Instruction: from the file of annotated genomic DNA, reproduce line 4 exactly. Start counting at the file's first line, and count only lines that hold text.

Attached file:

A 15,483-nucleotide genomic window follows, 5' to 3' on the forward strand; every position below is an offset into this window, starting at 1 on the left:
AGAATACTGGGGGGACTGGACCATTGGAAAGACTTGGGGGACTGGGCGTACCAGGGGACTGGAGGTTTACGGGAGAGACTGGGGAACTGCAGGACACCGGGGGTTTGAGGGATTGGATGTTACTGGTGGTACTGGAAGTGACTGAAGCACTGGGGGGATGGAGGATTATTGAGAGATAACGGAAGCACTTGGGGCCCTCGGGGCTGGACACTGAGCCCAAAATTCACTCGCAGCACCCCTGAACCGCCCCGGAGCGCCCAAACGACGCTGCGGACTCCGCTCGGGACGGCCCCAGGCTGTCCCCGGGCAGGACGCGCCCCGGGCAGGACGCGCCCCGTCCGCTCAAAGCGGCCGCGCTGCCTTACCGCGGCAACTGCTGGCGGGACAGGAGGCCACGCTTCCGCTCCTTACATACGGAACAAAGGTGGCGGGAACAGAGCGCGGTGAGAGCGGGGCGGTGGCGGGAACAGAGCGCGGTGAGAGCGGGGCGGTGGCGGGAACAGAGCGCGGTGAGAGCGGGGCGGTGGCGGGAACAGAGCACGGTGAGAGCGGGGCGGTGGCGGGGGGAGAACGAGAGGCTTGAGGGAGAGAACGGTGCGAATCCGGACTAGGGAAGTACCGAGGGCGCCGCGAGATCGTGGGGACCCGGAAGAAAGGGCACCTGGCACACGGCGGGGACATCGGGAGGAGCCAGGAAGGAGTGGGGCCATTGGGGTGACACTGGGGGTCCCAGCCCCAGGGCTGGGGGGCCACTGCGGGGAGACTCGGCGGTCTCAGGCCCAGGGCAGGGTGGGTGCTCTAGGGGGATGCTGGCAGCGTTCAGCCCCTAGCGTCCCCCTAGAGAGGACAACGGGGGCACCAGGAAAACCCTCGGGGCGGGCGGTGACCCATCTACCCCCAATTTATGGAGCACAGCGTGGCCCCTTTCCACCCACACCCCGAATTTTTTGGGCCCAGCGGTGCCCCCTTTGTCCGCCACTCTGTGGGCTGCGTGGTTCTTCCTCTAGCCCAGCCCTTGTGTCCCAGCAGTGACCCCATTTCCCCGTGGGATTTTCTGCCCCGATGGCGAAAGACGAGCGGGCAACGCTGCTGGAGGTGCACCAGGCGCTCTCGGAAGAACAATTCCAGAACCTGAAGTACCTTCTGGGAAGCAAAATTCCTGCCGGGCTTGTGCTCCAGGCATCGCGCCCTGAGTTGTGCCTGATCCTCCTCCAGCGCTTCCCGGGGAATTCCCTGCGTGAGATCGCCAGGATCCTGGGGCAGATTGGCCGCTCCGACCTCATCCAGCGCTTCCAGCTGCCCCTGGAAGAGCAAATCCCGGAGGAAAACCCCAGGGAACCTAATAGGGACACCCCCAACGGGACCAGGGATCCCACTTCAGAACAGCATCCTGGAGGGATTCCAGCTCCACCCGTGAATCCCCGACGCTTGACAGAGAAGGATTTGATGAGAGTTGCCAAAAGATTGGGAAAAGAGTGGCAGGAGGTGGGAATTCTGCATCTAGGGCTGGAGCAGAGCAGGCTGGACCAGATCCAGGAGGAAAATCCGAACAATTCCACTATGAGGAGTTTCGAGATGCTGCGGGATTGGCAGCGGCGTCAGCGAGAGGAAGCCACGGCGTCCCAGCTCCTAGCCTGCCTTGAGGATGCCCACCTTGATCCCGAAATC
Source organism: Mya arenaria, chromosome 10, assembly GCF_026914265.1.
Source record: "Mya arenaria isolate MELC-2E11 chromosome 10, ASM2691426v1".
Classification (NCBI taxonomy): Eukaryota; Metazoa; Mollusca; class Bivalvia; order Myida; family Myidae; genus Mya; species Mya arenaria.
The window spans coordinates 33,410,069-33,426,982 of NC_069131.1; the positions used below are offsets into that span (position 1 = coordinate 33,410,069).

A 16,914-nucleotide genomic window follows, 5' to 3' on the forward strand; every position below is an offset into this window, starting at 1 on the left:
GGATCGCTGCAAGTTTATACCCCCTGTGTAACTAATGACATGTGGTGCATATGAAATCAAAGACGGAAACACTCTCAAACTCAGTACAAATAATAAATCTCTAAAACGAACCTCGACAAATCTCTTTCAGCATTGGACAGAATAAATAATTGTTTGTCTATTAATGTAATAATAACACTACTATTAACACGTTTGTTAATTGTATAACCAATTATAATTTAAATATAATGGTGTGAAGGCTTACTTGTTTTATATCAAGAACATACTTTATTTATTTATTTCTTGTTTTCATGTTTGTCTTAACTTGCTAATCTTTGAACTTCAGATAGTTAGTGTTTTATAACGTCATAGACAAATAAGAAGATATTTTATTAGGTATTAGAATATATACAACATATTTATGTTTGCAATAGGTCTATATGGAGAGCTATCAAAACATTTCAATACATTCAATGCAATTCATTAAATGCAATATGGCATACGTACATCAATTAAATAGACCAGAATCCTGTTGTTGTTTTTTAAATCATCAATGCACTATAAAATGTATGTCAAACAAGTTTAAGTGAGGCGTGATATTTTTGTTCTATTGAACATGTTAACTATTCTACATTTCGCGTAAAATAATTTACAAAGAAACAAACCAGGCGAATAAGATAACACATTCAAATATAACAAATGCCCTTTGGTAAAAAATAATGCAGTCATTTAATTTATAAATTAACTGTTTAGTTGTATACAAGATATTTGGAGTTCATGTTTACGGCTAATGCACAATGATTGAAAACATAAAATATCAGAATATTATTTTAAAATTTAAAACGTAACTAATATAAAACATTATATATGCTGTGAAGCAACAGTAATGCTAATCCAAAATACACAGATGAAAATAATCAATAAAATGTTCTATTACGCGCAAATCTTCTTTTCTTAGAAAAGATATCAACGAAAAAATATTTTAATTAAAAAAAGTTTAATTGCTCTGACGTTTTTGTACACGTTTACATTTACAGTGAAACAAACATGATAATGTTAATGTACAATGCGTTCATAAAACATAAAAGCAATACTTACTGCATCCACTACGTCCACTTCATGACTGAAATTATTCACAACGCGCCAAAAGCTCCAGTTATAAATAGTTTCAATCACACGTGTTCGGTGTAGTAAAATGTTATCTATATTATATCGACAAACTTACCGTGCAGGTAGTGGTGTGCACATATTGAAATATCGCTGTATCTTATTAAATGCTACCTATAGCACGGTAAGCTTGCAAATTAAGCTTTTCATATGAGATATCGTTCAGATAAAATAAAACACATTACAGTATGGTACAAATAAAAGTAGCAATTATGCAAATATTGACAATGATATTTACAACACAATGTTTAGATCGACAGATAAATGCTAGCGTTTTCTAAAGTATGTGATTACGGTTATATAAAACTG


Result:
Source record: "Mya arenaria isolate MELC-2E11 chromosome 10, ASM2691426v1".